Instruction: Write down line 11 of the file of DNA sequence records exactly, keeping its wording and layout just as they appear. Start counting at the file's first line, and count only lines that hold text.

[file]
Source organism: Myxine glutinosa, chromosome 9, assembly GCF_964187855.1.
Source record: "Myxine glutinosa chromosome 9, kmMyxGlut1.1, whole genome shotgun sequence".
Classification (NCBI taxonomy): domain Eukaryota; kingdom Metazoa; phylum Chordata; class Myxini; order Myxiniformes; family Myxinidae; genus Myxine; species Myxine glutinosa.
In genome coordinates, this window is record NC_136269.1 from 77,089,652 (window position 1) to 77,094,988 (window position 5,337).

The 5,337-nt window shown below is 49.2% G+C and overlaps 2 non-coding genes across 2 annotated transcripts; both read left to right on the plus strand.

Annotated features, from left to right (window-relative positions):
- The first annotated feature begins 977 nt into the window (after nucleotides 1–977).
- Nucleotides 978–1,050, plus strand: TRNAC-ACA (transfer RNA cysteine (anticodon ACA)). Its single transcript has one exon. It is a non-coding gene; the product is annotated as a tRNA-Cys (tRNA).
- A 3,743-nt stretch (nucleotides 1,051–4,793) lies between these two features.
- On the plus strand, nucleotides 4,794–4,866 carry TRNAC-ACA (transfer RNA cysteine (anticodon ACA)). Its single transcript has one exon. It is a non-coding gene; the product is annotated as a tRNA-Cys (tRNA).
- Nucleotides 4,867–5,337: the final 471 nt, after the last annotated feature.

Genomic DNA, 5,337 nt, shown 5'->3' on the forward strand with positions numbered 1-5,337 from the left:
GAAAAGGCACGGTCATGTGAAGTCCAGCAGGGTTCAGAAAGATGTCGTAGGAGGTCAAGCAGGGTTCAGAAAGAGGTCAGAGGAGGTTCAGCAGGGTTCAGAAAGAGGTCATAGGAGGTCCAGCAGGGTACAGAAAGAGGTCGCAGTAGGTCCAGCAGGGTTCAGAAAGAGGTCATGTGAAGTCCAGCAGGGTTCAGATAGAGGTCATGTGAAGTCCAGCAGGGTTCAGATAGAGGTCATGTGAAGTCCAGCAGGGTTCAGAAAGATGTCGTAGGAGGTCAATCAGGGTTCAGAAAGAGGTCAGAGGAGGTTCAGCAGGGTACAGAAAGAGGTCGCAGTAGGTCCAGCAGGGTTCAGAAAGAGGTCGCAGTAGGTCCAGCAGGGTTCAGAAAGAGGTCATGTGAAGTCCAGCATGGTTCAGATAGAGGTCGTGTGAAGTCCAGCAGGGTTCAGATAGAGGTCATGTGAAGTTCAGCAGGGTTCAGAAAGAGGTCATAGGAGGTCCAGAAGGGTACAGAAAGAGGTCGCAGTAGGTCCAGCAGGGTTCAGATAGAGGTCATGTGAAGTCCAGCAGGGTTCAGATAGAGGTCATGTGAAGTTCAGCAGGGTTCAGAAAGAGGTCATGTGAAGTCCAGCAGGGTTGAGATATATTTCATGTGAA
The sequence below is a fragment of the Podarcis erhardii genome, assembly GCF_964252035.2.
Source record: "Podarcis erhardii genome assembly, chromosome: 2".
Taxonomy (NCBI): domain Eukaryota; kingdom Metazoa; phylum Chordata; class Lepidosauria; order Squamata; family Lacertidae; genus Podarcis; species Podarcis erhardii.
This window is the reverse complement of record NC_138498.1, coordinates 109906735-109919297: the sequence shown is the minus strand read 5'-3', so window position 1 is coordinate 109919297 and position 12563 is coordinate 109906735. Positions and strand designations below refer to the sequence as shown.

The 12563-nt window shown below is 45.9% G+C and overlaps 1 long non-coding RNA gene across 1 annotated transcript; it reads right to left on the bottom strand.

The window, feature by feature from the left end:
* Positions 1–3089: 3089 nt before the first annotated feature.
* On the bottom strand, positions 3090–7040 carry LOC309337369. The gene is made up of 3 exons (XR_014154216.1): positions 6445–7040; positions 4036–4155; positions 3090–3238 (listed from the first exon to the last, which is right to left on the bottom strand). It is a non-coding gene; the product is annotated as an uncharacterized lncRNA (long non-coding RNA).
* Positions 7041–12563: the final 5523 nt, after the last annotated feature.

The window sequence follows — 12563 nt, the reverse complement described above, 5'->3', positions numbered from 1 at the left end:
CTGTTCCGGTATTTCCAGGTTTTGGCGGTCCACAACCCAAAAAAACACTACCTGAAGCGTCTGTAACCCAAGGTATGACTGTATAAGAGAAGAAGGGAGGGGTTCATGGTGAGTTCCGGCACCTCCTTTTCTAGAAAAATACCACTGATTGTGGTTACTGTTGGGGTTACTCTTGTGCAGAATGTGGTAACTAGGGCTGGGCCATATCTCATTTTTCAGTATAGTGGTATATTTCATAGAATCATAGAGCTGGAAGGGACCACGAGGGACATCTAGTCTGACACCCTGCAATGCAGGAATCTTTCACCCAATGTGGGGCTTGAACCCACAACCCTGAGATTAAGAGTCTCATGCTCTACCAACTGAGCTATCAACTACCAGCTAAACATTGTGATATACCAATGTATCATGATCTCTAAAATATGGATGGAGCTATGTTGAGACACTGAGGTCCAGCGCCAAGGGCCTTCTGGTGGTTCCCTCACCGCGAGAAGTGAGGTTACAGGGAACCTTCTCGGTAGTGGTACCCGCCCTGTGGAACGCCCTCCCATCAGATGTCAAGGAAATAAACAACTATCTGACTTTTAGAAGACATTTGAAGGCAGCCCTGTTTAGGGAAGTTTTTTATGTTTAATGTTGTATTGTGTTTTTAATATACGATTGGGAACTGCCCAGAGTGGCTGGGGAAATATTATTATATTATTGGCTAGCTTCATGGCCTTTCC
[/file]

- Nucleotides 4,867–5,337: the final 471 nt, after the last annotated feature.